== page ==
Making the right connection

Aqilah Rahman

Slow Internet connection and high subscription costs are some of the most prominent issues in e-learning and work from home (WFH) arrangements. Almost half of the people are either dissatisfied or very dissatisfied with the Internet speed, while 36 per cent is unhappy with the subscription cost, according to a survey by the Brunei Computer Emergency Response Team (BruCERT).

Among the 1,574 respondents, only 30 per cent said they preferred to study or work from home (WFH). Almost two-thirds of public and private sector employees preferred to work in the office, while 83 per cent of students and 76 per cent of educators would rather be in school.

Self-employed individuals we-re split between the two arran-gements. Unemployed individuals showed the highest preference for a WFH arrangement at 53 per cent.


In terms of work equipment, people are generally satisfied with the devices they use for work. Only five per cent found the availability of work devices to be a challenge, and 19 per cent were not satisfied with the performance of their work devices. Overall, people were satisfied with the availability of software and the ease of using the required technology for work.

Common problems of WFH and online learning include having too many distractions (55 per cent), longer working hours (56 per cent), inability to access work documents (53 per cent) and lack of proper workspace (40 per cent).

Over half of the survey respondents spent at least eight hours online per day, with the most popular platforms being WhatsApp (91 per cent), Zoom (73 per cent) and Microsoft Teams (70 per cent). Some struggled to get work done at home due to the nature of their jobs and many have increased their spending on the Internet and office equipment such as printers and scanners.


A major source of frustration among employees is Internet performance, followed by the cost of subscription and data top-up. Some have problems with broadband installation and have resorted to using mobile data but the signal is poor. One respondent said they’ve been waiting since April for their broadband to be installed, and another said their broadband application was turned down because they live in a remote area (Kampong Sungai Bunga) despite having had access to Wi-Fi back in 2018.

Disconnections are frequent in online meetings and cause stress among employees.


Many students do not show up for online lessons. Most students have an unstable Internet connection and report that the subscription cost is high. Mental health is a concern and many have remarked that there seems to be a bigger load of assignments compared to in-school learning.

Managing data usage also poses a problem, especially for those living in large households. Some students are unable to attend classes when they run out of data.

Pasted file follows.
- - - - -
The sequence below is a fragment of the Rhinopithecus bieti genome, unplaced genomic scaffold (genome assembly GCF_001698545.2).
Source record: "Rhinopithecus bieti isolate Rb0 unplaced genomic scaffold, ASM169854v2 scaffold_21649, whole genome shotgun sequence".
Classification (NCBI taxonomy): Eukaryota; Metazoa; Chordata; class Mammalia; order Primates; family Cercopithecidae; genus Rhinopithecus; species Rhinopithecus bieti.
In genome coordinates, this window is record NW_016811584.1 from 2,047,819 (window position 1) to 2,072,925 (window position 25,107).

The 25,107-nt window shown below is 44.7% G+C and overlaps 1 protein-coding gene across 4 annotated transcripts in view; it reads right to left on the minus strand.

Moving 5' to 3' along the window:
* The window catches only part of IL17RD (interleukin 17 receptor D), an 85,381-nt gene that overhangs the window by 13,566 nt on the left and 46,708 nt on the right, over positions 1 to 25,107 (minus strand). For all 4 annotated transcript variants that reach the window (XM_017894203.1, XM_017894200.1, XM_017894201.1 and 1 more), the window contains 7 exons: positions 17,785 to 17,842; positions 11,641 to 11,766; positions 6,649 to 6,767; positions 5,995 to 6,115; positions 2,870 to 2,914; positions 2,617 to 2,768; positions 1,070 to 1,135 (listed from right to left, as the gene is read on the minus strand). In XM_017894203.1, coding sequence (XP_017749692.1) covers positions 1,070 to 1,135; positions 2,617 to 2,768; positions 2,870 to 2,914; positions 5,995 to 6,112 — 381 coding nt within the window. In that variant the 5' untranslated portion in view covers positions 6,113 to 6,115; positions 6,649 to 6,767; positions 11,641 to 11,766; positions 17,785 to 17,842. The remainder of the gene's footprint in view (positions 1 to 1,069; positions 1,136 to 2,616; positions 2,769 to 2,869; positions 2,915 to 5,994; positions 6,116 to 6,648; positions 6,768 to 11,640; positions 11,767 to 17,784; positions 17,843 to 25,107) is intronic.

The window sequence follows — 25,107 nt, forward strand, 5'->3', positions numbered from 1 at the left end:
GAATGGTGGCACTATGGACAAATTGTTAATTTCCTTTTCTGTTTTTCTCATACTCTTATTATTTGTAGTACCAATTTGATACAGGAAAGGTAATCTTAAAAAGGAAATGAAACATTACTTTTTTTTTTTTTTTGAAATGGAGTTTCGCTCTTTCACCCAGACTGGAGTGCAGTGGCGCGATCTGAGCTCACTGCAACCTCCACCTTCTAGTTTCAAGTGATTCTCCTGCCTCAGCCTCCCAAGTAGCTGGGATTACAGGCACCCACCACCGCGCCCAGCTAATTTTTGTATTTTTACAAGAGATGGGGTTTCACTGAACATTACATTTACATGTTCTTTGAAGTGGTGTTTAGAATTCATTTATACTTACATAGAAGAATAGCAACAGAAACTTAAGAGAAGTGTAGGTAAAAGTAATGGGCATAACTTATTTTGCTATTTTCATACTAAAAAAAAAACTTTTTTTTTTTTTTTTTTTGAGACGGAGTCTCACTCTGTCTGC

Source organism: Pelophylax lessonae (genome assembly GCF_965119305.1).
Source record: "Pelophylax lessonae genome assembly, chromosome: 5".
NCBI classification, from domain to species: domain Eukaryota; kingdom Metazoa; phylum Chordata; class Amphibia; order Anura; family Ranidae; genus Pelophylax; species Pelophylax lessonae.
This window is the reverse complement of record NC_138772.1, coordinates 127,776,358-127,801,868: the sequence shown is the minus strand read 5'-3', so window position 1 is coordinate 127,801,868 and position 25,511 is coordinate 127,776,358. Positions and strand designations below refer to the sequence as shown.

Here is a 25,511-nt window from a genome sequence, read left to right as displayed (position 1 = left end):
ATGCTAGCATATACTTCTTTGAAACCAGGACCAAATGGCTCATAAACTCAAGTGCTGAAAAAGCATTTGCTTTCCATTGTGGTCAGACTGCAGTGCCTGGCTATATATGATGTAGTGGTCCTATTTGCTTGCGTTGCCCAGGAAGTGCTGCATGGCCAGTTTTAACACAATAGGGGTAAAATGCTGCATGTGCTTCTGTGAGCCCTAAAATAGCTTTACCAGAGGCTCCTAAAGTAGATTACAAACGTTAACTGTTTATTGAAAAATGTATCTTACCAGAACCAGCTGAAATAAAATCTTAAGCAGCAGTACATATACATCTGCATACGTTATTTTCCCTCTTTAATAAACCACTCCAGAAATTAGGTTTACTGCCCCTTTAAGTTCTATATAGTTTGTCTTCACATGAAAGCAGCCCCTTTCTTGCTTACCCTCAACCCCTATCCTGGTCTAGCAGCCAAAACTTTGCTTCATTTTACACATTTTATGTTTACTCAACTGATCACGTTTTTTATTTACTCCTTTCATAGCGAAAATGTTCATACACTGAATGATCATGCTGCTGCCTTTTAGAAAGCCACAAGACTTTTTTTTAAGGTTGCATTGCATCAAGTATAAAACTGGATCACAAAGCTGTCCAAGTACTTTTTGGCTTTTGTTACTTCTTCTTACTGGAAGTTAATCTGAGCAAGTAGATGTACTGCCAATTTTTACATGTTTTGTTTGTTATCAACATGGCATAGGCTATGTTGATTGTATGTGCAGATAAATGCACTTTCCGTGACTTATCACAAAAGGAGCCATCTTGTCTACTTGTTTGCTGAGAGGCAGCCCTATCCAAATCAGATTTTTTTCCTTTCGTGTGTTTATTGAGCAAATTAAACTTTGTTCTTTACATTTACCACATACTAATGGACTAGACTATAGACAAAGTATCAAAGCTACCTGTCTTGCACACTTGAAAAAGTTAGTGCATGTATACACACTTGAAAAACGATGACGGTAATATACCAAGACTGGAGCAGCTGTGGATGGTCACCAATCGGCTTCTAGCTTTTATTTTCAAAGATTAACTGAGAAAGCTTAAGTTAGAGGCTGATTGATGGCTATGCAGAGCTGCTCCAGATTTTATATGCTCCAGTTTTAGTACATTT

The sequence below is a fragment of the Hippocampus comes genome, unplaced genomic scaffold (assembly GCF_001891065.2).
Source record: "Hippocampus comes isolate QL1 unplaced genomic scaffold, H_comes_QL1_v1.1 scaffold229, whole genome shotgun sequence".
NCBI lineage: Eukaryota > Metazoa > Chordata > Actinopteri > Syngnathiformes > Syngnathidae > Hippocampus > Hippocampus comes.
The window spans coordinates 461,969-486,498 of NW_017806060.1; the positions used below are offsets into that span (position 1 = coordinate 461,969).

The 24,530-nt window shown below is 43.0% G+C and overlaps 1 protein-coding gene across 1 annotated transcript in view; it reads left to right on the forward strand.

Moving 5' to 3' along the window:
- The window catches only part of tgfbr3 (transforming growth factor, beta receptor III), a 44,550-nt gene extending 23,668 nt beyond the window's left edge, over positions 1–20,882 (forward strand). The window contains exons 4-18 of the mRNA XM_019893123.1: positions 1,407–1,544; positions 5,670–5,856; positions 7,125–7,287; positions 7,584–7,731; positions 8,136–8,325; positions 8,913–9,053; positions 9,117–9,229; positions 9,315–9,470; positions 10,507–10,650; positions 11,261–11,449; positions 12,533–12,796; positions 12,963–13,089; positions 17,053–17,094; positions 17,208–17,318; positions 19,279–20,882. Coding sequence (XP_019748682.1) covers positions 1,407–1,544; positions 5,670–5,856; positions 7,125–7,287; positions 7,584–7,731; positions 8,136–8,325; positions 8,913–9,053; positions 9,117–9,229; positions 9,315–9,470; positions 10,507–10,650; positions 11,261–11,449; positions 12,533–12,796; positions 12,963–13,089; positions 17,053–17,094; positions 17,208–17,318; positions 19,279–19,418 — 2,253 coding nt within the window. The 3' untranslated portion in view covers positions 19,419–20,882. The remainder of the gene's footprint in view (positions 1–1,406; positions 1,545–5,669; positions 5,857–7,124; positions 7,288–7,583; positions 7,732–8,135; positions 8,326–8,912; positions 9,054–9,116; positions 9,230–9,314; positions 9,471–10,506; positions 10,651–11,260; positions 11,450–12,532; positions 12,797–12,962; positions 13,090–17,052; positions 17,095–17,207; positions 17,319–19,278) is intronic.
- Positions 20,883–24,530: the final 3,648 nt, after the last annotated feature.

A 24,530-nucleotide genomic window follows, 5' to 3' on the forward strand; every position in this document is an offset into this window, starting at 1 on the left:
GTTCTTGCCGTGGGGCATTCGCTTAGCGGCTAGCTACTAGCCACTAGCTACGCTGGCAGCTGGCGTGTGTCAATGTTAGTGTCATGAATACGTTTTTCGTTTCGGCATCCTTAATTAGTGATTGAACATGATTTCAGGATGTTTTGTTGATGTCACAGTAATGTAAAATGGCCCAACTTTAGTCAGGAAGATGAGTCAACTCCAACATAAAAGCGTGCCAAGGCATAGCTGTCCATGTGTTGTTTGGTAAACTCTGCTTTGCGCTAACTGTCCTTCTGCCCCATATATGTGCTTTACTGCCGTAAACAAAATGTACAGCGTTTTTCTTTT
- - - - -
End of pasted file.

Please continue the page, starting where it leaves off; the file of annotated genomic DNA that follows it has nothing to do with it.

Meanwhile, some educators pointed out the issue of being contacted outside working hours, especially by students who do not have their devices and have to share with their parents working during the day. A teacher commented that they have received texts and work submissions as late as after midnight and as early as four in the morning.

The pressure of having to prepare online lessons, in addition to gathering data for the higher-ups and having to reply to students, parents and colleagues, makes some educators feel as if they work 24/7.

“I feel like I don’t have time for myself and my family. The line between work and rest is gone,” said one respondent.

Many educators also voiced concerns about long periods of screen time causing eye strain, headaches and migraines, aches and pains due to bad ergonomics. There is also a need to address stress management, mental health and lack of work-life balance.

While online learning may be a viable option for older students, it is not an ideal platform for children. Some parents do their children’s work for them, while some children do their work without their parents’ supervision.


Several governments and private sector employees reported having to work longer hours from home.

Some receive work tasks after office hours and on non-working days, leading to concerns for mental health and wellbeing.

Some also experience a lack of trust from their superiors to conduct their tasks.

One employee, who alternated between working from the office and home said they work nearly 14 hours a day for seven days a week except when working from the office, which is about nine hour.

The respondent clocked in “an average of 90 hours per week, which is 54 hours over the required amount by contract”.


Despite the challenges, many respondents also mentioned WFH benefits such as not having to commute, having flexible hours and spending more time with their family.

Staying at home also lowers the risk of being infected or spreading COVID-19.

Some employees, who prefer working from home, suggested that employers consider offering WFH as an option after the pandemic.